Top 10 American Ghost Towns People Can’t Get Enough Of

Calico, California

While this ghost town turned tourist attraction may not have any silver, it has a wealth of activities. Maggie Mine, the only safe former mine in the vicinity, is at Calico Ghost Town, a California historical landmark. 

Rhyolite, Nevada

Former mining town Rhyolite borders Death Valley to the east. In 1907, this town had a hospital, opera house, and stock exchange. Charles M. Schwab bought a mine because the area looked promising. 

Goldfield, Arizona

Goldfield was full of miners looking for gold in the late 1800s, but it dried up by 1898. It was inhabited and renamed Youngsberg in 1921, but abandoned again in 1926. 

St. Elmo, Colorado

St. Elmo, formerly Forest City, was a 2,000-person mining town. Only seven people lived there by 1930, including the family who ran the general store and hotel—one of whom is still said to haunt the property. 

Terlingua, Texa

Terlingua is lively despite most of its population leaving after the mercury market plummeted. Visitors can eat chili at the "internationally acclaimed" restaurant, drink at the saloon, explore the ruins, and see the old jail at the historic stop.

Virginia City and Nevada City, Montana

Want to feel the terror of surviving in the gun-slinging Old West? Virginia City, home of Calamity Jane, has withstood development since 1863, preserving hundreds of historic buildings.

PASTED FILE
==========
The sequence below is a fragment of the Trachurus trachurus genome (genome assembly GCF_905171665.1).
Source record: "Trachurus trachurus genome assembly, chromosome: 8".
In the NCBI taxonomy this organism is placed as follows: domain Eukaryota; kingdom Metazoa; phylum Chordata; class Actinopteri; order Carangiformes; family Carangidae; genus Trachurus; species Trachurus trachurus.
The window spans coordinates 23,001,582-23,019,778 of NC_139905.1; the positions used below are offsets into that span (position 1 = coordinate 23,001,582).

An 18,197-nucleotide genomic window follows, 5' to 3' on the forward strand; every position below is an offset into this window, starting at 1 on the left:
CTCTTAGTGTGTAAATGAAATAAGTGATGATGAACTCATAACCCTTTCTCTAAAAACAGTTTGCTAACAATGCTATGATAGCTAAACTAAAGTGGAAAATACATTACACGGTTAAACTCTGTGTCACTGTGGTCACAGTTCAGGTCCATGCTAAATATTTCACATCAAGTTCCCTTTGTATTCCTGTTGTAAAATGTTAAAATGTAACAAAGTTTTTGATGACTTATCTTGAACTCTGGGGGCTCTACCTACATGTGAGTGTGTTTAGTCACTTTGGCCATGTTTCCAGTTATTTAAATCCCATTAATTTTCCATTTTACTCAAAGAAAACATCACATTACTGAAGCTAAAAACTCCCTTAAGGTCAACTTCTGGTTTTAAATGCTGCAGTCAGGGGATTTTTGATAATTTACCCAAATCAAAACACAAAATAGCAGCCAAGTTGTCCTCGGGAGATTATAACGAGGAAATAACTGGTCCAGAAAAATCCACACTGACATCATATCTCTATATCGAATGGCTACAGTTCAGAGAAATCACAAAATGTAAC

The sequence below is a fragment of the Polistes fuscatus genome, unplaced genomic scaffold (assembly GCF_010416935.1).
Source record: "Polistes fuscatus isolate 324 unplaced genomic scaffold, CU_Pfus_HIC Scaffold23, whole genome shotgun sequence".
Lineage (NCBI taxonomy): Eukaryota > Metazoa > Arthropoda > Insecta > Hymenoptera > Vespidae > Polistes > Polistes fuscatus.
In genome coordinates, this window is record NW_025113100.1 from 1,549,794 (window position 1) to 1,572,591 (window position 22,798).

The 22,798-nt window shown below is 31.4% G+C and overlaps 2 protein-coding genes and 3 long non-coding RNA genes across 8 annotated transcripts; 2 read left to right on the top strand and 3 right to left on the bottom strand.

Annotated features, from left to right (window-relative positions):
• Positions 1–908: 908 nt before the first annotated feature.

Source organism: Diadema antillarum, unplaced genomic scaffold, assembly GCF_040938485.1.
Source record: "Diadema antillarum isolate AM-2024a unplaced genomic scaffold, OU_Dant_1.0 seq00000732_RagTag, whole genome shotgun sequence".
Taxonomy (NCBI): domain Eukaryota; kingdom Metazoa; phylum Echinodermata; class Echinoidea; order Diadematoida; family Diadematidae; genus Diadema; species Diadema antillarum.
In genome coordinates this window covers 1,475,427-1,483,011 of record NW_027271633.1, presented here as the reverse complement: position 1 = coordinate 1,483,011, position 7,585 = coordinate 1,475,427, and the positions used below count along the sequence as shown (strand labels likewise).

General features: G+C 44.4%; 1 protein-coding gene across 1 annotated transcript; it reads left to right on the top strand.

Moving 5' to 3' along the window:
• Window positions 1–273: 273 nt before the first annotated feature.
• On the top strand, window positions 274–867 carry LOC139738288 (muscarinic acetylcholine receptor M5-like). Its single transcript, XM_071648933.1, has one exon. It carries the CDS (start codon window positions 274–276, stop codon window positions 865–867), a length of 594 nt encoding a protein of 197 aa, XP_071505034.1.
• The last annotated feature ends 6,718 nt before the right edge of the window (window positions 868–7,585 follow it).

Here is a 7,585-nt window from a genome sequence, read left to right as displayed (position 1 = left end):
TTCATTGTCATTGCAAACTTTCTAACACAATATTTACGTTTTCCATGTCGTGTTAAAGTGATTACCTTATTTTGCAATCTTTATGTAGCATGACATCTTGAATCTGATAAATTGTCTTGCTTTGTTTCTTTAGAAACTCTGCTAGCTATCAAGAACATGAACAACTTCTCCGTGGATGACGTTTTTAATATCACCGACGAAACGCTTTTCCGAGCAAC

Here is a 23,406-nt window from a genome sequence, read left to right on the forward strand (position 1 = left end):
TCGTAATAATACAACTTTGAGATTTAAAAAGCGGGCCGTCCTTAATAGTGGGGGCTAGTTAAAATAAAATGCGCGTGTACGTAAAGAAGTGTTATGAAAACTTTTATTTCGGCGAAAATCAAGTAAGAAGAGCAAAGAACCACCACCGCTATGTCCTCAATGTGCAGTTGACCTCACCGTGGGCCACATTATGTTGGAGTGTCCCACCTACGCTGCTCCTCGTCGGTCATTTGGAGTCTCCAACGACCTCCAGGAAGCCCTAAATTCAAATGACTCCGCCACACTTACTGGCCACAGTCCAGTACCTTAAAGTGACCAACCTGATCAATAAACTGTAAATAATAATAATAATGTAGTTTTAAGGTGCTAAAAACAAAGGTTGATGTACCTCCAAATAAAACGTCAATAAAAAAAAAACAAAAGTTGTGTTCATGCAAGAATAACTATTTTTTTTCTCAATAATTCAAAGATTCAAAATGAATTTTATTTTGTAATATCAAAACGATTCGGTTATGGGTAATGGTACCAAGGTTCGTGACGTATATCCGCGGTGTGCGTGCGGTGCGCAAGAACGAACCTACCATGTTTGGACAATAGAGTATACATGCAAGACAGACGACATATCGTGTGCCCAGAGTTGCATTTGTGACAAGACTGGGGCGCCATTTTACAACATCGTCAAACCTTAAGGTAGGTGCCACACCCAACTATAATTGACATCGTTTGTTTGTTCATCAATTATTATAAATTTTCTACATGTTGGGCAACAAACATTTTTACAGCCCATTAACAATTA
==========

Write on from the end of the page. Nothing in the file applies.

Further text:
Bodie, California

This famous California ghost town has been abandoned for almost 150 years by frustrated gold rushers who followed William Bodie to the town to try—but failed—to find more of the rich metal he discovered in 1859. 

Cahawba, Alabama

Southwest of Selma is "Alabama's most famous ghost town." This town at the confluence of the Alabama and Cahaba Rivers was the state's first permanent capital from 1820 to 1825.

Kennecott, Alaska

The outstanding example of early 20th-century copper mining is this mill village at the end of a 60-mile dirt road in Alaska's enormous Wrangell–St. Elias National Park. 

Bannack, Montana

This Montana mining town is so haunted it was featured on the Travel Channel's Ghost Adventures. Bannack was a typical Wild West gold rush town founded in 1862 when John White found gold on Grasshopper Creek. 

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